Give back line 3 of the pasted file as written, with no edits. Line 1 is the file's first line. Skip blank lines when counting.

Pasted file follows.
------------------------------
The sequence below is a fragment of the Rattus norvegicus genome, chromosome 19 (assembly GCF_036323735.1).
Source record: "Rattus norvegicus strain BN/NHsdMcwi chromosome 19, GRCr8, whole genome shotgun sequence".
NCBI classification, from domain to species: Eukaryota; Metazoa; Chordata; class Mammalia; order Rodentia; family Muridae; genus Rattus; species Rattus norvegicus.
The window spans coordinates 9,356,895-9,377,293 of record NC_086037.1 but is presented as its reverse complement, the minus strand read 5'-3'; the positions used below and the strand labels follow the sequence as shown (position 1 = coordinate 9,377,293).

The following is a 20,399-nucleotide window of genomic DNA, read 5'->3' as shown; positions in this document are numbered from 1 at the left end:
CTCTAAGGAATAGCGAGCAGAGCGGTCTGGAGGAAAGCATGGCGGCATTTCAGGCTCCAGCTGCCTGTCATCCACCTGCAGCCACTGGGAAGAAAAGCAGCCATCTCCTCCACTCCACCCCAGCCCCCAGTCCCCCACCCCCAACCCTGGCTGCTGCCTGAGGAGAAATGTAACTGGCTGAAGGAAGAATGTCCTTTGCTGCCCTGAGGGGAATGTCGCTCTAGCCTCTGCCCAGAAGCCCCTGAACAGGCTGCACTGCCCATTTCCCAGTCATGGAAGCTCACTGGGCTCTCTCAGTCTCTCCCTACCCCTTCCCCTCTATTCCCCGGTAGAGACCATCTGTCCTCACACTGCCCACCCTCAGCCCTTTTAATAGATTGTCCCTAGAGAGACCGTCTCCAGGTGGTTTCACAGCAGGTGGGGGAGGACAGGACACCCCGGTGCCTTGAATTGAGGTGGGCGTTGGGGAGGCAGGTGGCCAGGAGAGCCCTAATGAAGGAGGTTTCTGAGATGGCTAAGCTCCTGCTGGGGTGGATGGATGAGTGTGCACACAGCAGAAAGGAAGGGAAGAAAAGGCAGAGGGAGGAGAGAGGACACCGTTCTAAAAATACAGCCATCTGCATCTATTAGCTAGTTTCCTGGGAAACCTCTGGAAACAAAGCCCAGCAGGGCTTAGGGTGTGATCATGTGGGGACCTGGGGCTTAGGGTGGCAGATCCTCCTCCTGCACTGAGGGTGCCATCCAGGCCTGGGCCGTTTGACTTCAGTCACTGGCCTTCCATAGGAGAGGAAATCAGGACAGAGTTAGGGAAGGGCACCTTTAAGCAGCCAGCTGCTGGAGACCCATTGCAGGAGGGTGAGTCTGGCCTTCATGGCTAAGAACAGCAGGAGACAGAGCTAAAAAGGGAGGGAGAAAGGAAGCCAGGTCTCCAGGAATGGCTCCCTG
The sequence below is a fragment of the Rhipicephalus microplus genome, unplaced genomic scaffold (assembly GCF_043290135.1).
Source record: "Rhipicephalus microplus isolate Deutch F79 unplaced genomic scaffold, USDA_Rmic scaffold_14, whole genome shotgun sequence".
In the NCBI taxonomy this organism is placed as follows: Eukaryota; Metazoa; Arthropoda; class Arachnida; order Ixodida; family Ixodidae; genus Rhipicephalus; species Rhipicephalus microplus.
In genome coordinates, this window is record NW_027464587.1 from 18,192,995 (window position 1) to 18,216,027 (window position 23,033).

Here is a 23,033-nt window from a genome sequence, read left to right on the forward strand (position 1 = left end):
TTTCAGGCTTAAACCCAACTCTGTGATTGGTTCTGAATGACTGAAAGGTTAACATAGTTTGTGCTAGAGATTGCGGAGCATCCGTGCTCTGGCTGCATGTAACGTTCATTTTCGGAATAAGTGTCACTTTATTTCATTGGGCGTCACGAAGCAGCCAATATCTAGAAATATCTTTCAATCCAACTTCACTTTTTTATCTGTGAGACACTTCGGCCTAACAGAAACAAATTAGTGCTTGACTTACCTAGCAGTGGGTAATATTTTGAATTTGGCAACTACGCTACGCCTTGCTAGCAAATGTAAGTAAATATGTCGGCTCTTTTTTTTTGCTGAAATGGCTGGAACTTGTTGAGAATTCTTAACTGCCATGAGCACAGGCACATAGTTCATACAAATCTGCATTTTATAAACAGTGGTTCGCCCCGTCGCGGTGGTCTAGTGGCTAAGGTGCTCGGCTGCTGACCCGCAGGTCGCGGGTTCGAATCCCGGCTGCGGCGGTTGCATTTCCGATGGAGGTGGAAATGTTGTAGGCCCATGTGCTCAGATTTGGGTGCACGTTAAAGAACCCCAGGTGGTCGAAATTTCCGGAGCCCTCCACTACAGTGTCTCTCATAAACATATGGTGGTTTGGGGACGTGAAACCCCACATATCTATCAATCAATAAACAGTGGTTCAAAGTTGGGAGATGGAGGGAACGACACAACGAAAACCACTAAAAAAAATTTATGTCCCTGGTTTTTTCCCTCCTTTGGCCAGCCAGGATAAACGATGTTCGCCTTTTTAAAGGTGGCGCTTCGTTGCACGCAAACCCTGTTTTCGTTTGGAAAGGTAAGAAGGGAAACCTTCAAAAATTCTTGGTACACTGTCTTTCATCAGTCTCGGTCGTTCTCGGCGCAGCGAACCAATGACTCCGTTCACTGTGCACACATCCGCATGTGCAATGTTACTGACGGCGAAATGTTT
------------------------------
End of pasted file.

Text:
NCBI classification, from domain to species: Eukaryota; Metazoa; Chordata; class Mammalia; order Rodentia; family Muridae; genus Rattus; species Rattus norvegicus.